▶ Watch Video: FDA eases restrictions as families face baby formula shortage

Washington — The House of Representatives passed two bills to address the nationwide baby formula shortage Wednesday night as families continue to face bare shelves across the nation.

One measure would help enable recipients to buy formula by giving the Agriculture secretary the permanent flexibility to waive certain requirements the special supplemental nutrition program for poorer women, infants and children, known as WIC, that limit the brands and quantities of formula that WIC recipients may purchase. The bill would also require that formula manufacturers have contingency plans for protecting against disruptions in supply in the event of a recall. It passed with a large bipartisan majority of 414 to 9.

All nine “no” votes were cast by Republicans: Reps. Andy Biggs, of Arizona; Lauren Boebert, of Colorado; Thomas Massie, of Kentucky; Brian Higgins, of New York; Matt Gaetz, of Florida; Chip Roy, of Texas; Paul Gosar, of Arizona; Louie Gohmert, of Texas and Marjorie Taylor Greene of Georgia. 

A second measure to provide an extra $28 million to the Food and Drug Administration to help get fraudulent formula products off store shelves and boost the part of the workforce focused on formula, as well as FDA inspection staff, also passed, but with just 12 Republicans voting in favor.

Republicans said the plan did not force the FDA to come up with a plan to immediately address the shortage, nor did it force federal agencies to look for formula that could be immediately redirected to American households or use the power of the federal government to move formula around. They also said the FDA already had enough money to deal with the crisis. 

“The answer to the formula shortage is the families need more formula, and we need to get one of the largest domestic producers of formula safely operating again,” said Republican Rep. Andy Harris, who chairs the Appropriations subcommittee that funds the FDA. “But this is not a money problem, it’s a leadership problem. It’s another example of this administration disregard for hard working American families who are already struggling with record high gas prices, food prices and inflation soaring to a 40 year high.”

Both bills, which now head to the Senate, are Congress’ first legislative step toward alleviating the baby formula shortage since headlines about empty store shelves began dominating the news earlier this month.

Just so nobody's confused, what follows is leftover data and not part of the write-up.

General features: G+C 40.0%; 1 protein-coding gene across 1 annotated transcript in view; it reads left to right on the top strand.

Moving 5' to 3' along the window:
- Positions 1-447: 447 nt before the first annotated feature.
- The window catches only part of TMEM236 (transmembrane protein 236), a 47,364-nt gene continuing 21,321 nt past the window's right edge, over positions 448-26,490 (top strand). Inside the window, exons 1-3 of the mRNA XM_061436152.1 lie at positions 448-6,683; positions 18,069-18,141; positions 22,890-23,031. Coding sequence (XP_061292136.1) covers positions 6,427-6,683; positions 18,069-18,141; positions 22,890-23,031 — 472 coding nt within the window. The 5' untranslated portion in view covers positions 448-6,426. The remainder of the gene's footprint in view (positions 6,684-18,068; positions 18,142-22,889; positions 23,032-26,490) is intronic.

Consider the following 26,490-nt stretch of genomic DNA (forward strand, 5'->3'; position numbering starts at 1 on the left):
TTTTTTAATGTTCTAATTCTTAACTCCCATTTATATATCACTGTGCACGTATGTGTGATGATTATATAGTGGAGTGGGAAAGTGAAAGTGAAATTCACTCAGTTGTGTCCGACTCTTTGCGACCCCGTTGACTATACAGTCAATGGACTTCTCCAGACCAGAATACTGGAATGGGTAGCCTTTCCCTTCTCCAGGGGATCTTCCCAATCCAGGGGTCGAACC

On Wednesday, President Biden announced that he will invoke the Defense Production Act to address the baby formula shortage, meaning suppliers will be required to give resources to infant formula plants before sending them to other customers. 

Mr. Biden also announced a program called Operation Fly Formula, which will use Defense Department aircraft to pick up overseas infant formula that meets U.S. health and safety standards. 

Already experiencing supply chain issues because of the COVID-19 pandemic, the baby formula shortage was exacerbated after a manufacturing plant from formula maker Abbott, the nation’s largest, was shuttered in February after FDA inspectors found a bacteria inside the Michigan facility. Abbott issued a recall for formula products made at its plant in Sturgis, Michigan, after four infants became sick with bacterial infections and two died.

A recent analysis from Datasembly, which tracks formula stock at more than 11,000 stores, found that 43% of the top-selling baby formula products were out of stock at retailers across the country as of the week ending May 8. Formula was more scarce in five states, where more than half of the top-selling products were not available.

As part of its efforts to alleviate the scramble for families nationwide, the FDA announced Monday it had reached an agreement with Abbott on necessary steps to reopen the plant, with production expected to begin in roughly two weeks. Abbott said it will take between six and eight weeks for its products to get back on store shelves.

The FDA is also taking steps to ease import rules for overseas manufacturers, which will allow more formula products into the U.S. market. 

Kathryn Watson, Melissa Quinn and Caroline Linton contributed to this report.